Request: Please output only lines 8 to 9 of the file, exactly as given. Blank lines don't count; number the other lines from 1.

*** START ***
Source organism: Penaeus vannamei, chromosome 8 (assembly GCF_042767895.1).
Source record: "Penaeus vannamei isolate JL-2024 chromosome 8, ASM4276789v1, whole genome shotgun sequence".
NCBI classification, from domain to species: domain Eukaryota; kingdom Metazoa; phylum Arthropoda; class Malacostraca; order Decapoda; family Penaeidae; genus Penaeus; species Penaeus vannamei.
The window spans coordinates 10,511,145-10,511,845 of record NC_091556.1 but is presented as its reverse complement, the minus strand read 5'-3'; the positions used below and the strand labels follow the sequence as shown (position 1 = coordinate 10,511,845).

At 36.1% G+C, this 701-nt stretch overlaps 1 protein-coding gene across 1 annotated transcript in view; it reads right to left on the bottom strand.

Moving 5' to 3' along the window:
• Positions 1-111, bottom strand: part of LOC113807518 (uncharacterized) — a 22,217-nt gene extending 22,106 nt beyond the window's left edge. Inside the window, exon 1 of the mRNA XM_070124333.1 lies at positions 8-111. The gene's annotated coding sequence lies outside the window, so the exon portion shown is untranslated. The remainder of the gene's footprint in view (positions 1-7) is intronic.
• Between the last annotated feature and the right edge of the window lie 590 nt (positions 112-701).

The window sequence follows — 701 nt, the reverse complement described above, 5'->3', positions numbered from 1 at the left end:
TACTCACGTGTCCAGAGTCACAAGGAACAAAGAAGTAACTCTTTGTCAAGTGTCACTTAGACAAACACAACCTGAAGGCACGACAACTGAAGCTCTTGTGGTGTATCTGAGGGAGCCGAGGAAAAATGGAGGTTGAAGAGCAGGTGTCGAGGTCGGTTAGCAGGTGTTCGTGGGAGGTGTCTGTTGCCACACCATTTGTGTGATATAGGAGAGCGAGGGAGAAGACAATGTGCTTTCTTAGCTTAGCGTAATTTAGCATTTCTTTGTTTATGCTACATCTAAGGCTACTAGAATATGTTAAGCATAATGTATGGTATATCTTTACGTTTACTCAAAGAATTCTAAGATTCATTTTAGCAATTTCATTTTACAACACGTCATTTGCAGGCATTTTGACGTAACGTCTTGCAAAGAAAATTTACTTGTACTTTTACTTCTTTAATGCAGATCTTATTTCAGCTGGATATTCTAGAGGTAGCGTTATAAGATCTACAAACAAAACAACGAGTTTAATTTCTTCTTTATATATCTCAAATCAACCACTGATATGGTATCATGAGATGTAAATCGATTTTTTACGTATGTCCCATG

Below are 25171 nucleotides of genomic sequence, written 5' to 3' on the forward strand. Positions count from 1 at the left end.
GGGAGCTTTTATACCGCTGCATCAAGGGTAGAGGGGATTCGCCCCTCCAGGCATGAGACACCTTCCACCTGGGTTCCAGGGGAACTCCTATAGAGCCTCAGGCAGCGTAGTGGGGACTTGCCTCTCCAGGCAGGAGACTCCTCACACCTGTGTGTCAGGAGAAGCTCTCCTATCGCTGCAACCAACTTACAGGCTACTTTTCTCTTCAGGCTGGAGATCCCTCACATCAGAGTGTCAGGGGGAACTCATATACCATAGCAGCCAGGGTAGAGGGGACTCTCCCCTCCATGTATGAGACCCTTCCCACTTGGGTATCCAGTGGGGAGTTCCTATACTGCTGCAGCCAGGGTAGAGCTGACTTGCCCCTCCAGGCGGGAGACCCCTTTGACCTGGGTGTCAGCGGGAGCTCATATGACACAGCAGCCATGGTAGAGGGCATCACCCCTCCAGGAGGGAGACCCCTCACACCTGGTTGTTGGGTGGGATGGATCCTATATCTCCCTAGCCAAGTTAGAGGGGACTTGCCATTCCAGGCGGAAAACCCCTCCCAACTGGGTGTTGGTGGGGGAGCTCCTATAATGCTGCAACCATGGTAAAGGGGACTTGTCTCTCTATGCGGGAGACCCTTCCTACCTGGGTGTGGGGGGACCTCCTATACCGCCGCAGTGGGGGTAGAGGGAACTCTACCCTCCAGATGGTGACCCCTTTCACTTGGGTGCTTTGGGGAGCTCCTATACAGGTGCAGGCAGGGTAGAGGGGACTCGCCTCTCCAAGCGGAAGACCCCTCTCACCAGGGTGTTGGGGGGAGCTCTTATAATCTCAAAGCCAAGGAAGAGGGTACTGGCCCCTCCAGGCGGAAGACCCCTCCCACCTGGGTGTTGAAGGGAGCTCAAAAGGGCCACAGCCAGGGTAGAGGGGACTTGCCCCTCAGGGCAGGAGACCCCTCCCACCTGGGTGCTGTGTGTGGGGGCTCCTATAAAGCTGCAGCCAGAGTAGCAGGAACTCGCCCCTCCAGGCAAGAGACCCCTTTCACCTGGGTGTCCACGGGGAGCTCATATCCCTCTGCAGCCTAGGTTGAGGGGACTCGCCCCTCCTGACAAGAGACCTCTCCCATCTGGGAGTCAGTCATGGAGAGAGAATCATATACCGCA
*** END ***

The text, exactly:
• Between the last annotated feature and the right edge of the window lie 590 nt (positions 112-701).

The window sequence follows — 701 nt, the reverse complement described above, 5'->3', positions numbered from 1 at the left end: